New that we've had a hard freeze, the growing season is done for another year. But this year, I had roses, Jupiter's beard, snaps and calendula blooming at the beginning of December. That's even a little later than last year. <<< The poor calendula finally gave up the ghost after our last hard freeze.

I've been happily going through Tina Sam's new book, By the Hearth.
It‘s a compilation of the best from the first five years of her Essential Herbal magazine. I've gone through it several times, picking out articles here and there to read. New I'm focused on the kitchen section. Let me tell you, there are some great recipes in there. I've already marked some to try after the holidays.
It's a great gift idea for the herbies in your life.

It's been so cold these last few mornings that even Lucy doesn't dawdle to our walks. I'm glad she doesn’t want to stop and smell individual blades of grass!

Thursday, December 2, 2010

Thoughts on a late fall day

If you have rosemary planted in the garden, you still have plenty of time to enjoy and harvest it. Although not reliably winter hardy here, it will tolerate quite a hit of frost. Mine is almost always productive until Christmas, at least. Since it gets fairly big even in one season, it seems to take an extended period of cold to kill off the roots. This generally happens during a cold snap after the new year. Maybe the Winter will he mild enough so it will survive. If you‘re trying to overwinter rosemary in the house, choose a bright, cool location away from heat sources. If it dries out inside, it usually dies.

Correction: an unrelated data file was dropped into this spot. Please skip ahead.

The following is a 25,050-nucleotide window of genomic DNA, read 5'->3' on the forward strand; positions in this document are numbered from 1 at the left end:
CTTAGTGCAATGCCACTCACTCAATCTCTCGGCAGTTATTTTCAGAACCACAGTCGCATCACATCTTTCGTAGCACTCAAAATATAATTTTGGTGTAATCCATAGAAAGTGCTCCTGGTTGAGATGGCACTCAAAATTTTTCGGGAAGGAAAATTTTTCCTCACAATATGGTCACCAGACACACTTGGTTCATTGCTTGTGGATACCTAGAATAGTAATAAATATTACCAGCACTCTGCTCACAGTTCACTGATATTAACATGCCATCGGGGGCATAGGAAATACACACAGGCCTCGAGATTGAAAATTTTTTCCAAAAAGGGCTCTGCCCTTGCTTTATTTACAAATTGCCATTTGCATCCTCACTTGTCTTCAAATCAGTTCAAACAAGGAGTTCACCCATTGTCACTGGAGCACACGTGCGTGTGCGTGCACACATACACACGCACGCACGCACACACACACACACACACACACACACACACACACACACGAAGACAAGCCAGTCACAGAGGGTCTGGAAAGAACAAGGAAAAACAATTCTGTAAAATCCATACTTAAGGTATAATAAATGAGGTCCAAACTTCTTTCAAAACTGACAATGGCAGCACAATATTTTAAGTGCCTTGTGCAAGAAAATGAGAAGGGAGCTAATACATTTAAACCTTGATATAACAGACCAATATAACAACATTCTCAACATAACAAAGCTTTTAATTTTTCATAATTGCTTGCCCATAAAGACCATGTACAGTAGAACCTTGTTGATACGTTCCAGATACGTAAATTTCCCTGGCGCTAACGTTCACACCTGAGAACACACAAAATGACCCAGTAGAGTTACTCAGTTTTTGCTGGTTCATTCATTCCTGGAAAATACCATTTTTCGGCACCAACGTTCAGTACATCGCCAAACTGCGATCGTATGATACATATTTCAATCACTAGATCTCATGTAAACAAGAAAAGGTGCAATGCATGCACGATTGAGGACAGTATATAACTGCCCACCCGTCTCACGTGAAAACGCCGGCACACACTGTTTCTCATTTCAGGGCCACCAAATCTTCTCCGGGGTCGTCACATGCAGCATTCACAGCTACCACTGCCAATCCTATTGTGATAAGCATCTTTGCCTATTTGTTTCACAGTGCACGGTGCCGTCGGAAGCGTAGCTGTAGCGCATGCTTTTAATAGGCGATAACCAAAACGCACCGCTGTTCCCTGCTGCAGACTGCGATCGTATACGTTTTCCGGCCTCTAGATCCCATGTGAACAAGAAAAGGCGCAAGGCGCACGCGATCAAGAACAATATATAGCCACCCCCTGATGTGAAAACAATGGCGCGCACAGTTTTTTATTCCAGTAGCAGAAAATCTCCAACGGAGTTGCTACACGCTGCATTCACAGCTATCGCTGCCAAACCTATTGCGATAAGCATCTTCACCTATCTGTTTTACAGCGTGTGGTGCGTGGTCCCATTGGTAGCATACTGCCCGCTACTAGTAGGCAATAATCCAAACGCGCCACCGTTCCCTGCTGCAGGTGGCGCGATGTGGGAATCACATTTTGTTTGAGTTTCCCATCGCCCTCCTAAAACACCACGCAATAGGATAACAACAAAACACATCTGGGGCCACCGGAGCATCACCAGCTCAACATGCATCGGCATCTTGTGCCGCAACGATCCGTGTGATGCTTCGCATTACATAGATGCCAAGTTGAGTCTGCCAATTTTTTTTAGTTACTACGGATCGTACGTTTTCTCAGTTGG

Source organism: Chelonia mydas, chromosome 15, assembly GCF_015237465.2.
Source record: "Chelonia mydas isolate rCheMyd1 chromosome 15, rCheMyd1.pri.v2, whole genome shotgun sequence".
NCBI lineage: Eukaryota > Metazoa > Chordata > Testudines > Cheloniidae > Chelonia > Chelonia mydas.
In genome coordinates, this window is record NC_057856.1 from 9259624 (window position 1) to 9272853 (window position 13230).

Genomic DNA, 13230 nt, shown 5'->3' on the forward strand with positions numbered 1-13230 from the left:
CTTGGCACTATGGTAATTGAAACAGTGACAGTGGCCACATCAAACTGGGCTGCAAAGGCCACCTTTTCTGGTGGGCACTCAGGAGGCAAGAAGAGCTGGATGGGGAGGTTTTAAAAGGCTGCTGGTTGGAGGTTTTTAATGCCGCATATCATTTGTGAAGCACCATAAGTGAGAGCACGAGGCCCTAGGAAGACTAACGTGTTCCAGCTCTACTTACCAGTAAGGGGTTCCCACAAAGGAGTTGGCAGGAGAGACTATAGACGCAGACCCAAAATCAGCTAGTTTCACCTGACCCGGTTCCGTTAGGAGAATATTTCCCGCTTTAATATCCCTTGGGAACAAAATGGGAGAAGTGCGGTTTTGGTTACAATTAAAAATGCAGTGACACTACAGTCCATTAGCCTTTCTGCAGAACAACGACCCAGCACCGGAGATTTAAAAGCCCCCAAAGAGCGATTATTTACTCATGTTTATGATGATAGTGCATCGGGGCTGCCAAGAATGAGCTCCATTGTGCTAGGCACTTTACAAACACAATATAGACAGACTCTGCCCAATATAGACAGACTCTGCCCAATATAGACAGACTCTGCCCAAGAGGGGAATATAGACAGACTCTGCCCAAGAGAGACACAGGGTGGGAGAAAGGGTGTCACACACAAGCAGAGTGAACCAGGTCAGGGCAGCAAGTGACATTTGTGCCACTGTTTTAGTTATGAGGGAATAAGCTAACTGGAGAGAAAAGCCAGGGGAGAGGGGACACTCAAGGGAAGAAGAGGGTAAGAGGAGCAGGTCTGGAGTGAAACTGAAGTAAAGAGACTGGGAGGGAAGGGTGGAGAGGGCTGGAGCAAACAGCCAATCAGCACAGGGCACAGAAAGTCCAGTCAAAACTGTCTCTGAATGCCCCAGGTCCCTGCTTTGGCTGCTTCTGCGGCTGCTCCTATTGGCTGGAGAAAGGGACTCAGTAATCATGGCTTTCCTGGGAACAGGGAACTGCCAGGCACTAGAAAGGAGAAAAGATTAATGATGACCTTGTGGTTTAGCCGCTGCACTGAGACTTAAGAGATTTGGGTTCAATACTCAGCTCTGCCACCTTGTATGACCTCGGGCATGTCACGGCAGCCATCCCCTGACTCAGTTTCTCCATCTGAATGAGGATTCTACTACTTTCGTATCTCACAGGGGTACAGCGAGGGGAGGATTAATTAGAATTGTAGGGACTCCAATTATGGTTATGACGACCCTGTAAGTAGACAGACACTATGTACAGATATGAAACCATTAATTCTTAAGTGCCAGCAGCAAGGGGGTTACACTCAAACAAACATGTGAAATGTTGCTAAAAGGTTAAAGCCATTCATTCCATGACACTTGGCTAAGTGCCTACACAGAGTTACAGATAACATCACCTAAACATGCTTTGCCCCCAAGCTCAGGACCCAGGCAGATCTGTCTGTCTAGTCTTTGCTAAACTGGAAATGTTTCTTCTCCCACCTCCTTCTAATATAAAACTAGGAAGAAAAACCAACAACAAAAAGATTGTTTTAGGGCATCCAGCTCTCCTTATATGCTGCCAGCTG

I'm enjoying Tina Sams' new book, "By the Hearth," along with her previous book, "Under the Sun," it's a compilation of the best of the first five years of The Essential Herbal, the bimonthly magazine she publishes. Whether your interest in herbs is gardening, cooking fragrance or medicinal, this book has something for you. Similar articles are grouped together, but you can also just open the book to any page and read an interesting article. Lots of recipes too, which l love. Makes a great gift for you or an herb lover you know. We have both books available in the shop

Lucy celebrates her fourth birthday in December. We've had her three years, as we got her from the Humane League when she was a year old. If you‘re considering a pet, please, please consider a dog or cat from a shelter or rescue organization. These are wonderful animals who desperately need a loving home. You don‘t need a purebred dog to get all the breed‘s good traits. Lucy's a black lab mix, but she has the sweet, friendly temperament of a lab. She is the sweetest dog and there are lots more like her waiting for a good home. Think about a black dog or cat. They are the last to be adopted!

Now that the leaves are off the trees, I'm seeing bird's nests up close. The mockingbird's is rather random, very angular and twiggy. The robin's is much more finished, almost woven. Later in the season a robin took over an abandoned mockingbird‘s nest and remodelled it-weaving over the twiggy base. A tiny woven nest in the magnolia must have belonged to a sparrow or wren. And I can see a couple leafy squirrel nests at the top of the tallest trees.